Slowly, often imperceptibly, the financial sector’s green agenda grinds into gear. It is worthy and righteous, yet it can feel like pulling teeth. HSBC is the latest global bank to hit the news with its green deposit account, offered to corporate clients by its office in Singapore, which will accept deposits in US and Singaporean dollars, and will fund renewable energy and biodiversity projects.
HSBC starts by identifying the source of deposits, the bank’s Singapore head of global liquidity and cash management David Koh tells Euromoney. “If we can’t identify the traceability of deposits, we won’t work with them. If a business is looking to salve its conscience by putting deposits to work with us, we’ll say no. It goes counter to what we’re trying to achieve.”
Clients get a quarterly portfolio showing how funds are deployed and which projects are targeted. It’s a first for HSBC, which launched an identical version targeted at UK firms, with more to follow in 2020 – though Standard Chartered beat them to the punch, launching its sustainable deposit account, available to corporate and retail clients, in Singapore last October.
It will take time to shift gear [on sustainability]
– Frances Chen, HSBC Singapore
HSBC’s account took its first green deposit in the first week of February.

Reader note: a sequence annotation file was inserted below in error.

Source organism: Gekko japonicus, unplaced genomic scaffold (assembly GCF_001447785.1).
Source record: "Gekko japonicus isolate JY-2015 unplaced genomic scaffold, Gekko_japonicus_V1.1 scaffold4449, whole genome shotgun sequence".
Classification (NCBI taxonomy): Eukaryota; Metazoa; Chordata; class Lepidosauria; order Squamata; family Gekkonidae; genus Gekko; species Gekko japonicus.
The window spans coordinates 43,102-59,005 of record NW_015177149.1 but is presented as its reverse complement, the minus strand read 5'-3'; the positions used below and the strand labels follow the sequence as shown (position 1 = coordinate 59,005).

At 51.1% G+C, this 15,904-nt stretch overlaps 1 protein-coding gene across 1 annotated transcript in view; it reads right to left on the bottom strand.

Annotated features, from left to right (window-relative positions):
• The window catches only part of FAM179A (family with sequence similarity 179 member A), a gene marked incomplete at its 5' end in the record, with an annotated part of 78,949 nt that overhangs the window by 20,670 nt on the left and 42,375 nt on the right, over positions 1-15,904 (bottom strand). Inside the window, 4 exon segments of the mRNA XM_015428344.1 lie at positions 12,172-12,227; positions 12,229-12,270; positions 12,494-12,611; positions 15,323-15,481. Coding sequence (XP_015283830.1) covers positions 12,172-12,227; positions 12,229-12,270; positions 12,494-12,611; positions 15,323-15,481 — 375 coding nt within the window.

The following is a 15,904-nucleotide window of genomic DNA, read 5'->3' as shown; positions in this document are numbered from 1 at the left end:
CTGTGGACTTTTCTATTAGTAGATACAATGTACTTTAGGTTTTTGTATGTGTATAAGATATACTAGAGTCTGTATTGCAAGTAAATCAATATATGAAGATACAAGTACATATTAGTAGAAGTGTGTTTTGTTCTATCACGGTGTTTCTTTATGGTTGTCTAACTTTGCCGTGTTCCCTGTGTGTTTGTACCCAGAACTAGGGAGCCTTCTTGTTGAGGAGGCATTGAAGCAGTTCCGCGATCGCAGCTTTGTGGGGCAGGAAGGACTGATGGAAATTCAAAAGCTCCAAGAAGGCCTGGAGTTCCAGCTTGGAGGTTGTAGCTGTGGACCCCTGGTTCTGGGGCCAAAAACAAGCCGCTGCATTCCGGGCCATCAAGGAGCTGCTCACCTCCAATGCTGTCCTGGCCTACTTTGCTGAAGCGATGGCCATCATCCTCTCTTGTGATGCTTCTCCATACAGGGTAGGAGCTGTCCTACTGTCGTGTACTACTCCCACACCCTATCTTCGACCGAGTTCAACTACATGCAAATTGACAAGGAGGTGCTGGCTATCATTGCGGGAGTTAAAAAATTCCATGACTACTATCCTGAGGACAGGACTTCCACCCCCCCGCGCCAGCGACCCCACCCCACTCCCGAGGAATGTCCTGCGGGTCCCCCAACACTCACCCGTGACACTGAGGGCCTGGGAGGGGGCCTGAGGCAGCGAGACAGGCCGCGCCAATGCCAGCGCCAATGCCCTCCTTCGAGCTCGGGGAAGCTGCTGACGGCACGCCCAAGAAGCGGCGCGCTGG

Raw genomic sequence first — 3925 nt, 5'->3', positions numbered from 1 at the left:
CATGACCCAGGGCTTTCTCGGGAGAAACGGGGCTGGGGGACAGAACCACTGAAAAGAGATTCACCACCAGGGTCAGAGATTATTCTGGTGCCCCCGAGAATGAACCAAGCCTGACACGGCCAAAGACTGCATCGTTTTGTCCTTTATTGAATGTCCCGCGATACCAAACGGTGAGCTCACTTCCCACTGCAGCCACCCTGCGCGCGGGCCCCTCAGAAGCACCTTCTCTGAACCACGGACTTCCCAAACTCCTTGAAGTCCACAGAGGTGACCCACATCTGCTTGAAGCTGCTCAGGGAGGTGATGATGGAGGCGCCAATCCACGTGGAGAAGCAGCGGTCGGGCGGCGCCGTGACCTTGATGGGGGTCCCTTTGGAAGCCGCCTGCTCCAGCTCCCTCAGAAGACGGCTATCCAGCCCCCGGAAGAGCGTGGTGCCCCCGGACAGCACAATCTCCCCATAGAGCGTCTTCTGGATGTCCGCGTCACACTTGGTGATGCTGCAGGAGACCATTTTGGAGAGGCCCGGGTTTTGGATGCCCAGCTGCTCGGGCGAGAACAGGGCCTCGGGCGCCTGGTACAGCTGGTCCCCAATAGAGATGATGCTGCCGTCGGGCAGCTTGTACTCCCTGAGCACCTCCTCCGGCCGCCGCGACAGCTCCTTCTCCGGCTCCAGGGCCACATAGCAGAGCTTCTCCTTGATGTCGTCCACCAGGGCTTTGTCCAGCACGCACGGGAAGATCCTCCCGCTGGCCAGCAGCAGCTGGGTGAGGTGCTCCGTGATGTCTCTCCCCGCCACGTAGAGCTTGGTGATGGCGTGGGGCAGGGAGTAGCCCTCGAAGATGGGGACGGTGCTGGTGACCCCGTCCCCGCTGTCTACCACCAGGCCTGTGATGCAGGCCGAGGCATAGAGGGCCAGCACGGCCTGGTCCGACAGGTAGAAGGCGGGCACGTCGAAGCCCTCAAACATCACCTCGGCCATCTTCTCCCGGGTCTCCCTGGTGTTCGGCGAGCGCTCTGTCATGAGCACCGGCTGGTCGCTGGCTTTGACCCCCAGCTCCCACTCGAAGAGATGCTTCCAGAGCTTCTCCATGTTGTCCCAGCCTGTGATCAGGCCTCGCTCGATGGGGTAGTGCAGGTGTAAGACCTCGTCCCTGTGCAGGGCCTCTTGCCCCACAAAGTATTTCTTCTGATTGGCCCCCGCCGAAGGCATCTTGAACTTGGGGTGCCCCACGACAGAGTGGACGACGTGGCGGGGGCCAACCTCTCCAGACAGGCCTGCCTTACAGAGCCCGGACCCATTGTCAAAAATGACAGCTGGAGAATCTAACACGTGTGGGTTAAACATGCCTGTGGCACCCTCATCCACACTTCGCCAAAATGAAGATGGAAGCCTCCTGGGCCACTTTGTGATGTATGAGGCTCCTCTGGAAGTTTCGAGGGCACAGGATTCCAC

“More will follow,” promises Koh. “It was a deposit from a building materials company.”
This is perhaps not the first sector that springs to mind as a source of deposits for a product that is designed to be green.
“The first clients are European, from the engineering, construction and commodities sectors, and we are having conversations with a number of local and multinational companies, including fund managers, real estate and logistics,” Koh continues.
Sustainability is being driven from the top down by global financial institutions – not just by the two trailblazing London lenders, but also by the likes of BlackRock. In January, Larry Fink, chairman and chief executive of the world’s top asset manager, warned of a “fundamental reshaping of finance” due to rapid and intensifying climate change.
But this is a long road, and elite banks and institutional investors face an uphill battle to find enough truly green assets in which to invest.
It is one of the great dichotomies of our time, stretching back to the global financial crisis: a surfeit of cash chasing too few assets.
“It will take time to shift gear [on sustainability],” notes Frances Chen, head of corporate sustainability at HSBC Singapore.
Sustainability in finance and banking is a loose bag of rules that can be interpreted at will by lenders, investors, governments and regulators. Rules will coalesce and codify, but for now, bankers admit some of the capital allocated to “green” bonds is anything but – and green-washing is unlikely to go away quickly.
In their hearts, banks know and accept this.
“Our reliance on fossil fuel will last another 50 years,” DBS Bank’s chief executive Piyush Gupta tells Euromoney. “Even Germany won’t eliminate the burning of coal until 2040. After much soul-searching, we came to the conclusion we had better start to do more with less – then exit.”